Review: Midnight Tango
In the middle of the rainy streets of Manchester, a fiesta of the heady sounds, sights and rhythms of Buenos Aires can be found. Pounding with energy and sizzling passion, this is Midnight Tango, the dance spectacular that leaves its audience feverish, breathless and dying to flick, spin and tango all the way out of the theatre.
Now touring the country after a hugely successful stint in the West End, Midnight Tango is the brainchild of Strictly Come Dancing stars Flavia Cacace and Vincent Simone. Most famous for flinging the likes of Edwina Curry round the dance floor and shooting Russell Grant out of a giant cannon, these former world champion dancers show a world of dance beyond imagination in this hair-raising show dedicated to the powerfully sensual yet technically intricate Argentine Tango.
The plot is simple and with no words, reliant entirely on the expression of the dancers. From the breezy flight of first love to the tempestuous rages of jealousy and finally the sombre, confessional moments of reconciliation, the extraordinary dancing talent and intelligent choreography carries the whole narrative with striking intensity. The stealthy sophistication of the males with their broad sweeping lines and masculine leadership against the coquettish ladies with their small, sharp, brisk steps made for a tension of passion that was like dynamite.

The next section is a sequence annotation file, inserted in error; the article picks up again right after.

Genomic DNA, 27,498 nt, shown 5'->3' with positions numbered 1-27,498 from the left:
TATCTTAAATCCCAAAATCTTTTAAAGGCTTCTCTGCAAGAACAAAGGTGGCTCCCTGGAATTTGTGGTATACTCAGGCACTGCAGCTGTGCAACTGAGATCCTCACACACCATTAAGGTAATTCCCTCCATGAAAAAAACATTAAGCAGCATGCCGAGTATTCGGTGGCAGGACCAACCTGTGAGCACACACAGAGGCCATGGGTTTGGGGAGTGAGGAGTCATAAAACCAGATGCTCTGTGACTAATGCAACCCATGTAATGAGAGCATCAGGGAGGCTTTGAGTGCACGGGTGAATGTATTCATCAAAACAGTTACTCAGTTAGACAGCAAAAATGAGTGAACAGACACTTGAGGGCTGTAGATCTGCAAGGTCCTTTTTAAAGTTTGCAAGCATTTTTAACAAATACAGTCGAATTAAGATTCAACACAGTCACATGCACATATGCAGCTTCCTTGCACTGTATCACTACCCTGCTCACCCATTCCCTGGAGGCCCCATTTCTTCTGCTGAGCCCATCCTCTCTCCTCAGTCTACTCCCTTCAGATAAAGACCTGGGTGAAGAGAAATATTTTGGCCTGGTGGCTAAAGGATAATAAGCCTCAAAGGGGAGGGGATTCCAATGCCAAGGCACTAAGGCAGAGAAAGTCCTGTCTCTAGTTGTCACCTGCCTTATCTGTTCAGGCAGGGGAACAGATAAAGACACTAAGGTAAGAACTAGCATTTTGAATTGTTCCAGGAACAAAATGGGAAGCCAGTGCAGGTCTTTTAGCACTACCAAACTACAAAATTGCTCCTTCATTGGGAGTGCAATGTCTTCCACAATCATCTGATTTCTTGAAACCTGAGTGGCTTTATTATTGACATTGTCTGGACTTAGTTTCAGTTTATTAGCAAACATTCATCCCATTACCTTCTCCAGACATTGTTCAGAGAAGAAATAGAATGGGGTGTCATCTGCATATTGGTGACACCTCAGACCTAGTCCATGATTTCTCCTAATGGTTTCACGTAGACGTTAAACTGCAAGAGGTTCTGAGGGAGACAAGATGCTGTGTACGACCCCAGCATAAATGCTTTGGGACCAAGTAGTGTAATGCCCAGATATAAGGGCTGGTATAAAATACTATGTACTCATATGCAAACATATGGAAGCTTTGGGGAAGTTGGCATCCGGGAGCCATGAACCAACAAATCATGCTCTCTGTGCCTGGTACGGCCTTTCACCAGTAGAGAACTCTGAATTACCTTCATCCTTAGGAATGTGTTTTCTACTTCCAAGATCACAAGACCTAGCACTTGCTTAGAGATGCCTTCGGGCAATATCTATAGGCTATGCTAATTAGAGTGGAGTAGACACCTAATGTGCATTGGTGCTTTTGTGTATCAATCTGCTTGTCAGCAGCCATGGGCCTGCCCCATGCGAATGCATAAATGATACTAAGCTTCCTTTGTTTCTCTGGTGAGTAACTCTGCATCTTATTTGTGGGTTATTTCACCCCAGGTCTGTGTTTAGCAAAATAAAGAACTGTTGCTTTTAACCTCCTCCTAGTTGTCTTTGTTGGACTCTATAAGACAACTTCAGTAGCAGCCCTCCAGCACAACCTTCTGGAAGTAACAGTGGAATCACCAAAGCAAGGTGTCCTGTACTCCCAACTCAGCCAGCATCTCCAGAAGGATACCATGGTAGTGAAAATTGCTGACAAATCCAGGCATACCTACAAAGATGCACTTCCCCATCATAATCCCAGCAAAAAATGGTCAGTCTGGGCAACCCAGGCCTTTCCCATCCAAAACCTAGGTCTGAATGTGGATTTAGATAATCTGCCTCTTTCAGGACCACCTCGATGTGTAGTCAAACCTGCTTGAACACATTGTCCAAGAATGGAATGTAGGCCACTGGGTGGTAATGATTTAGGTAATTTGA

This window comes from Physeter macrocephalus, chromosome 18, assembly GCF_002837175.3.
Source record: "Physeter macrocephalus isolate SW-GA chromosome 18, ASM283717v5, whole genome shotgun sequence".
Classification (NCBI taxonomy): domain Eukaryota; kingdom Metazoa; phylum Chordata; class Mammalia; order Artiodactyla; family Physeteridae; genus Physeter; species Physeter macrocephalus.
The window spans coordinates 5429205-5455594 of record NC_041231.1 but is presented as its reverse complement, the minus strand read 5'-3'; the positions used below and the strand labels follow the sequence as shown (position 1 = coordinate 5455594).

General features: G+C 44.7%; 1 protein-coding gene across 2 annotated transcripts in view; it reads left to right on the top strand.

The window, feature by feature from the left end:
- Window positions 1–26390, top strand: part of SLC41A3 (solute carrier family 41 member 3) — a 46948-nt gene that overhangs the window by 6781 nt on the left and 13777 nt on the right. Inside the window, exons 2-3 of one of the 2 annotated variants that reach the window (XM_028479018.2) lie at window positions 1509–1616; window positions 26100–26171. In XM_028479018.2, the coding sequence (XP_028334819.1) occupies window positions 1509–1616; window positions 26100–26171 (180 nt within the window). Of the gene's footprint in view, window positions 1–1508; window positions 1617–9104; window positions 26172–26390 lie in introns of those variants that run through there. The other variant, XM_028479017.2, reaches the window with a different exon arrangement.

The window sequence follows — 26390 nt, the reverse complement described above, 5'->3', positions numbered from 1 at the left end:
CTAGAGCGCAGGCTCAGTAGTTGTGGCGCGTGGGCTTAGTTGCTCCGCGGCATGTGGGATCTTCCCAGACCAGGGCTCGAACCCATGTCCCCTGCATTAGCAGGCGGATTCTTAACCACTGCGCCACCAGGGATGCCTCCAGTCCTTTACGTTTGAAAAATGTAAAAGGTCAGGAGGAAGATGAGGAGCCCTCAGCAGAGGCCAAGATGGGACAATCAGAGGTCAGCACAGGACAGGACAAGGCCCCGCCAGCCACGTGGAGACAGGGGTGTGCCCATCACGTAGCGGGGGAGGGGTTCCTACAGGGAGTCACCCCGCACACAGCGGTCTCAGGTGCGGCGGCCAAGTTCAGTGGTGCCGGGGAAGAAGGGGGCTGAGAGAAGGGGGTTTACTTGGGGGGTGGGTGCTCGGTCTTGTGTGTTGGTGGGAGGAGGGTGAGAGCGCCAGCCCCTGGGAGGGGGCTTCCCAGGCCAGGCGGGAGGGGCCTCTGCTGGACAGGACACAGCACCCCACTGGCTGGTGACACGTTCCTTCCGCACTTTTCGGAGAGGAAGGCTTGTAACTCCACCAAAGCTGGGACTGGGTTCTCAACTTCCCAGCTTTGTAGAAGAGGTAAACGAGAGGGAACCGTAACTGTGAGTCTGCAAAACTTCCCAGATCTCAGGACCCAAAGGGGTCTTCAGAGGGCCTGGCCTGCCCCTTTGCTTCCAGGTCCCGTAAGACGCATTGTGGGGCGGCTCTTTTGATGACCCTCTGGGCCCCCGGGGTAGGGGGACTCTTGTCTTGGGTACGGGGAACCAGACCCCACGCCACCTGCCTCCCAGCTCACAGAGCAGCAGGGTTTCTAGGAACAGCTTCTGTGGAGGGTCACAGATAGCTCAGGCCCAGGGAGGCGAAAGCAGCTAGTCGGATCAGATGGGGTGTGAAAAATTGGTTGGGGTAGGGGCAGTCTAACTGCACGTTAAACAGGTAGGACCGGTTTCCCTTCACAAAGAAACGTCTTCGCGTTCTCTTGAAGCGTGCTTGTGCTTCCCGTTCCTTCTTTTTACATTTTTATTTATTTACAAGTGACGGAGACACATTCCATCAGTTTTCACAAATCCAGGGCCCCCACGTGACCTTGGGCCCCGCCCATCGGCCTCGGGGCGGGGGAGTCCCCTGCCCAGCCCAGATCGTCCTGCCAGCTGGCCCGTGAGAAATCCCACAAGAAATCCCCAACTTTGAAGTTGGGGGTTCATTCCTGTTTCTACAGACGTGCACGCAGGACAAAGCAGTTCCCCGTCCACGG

What was most impressive though was the variety of the show, as I was initially concerned that it was going to be a rather repetitive two hour Bruce Forsyth-free version of Strictly Come Dancing. However, by mixing dance styles and moods, as well as injecting a good bout of humour with the elderly bar owners Rosa and Carlos, it managed to always deliver something fresh, with each scene becoming more breath-taking than the last. This was all given extra gumption by the fabulous on-stage music by 'Tango Siempre' whose captivating rhythms kept me tapping my toes and wanting to dance in the aisles all the way through.
My only suggestion for improvement would be to clone Flavia Cacace, whose raw, sinuous movements, visceral interpretation of the music and stunning legs leave you unable to look at anyone else but her. At just under two hours, this is a relatively short show that leaves you both exhausted from the intensity of it but craving more and more. Midnight Tango is a show that screams ‘wow’ and should certainly not be missed.
Midnight Tango is at Manchester Opera House until April 21st. For details of tour dates around the country click here.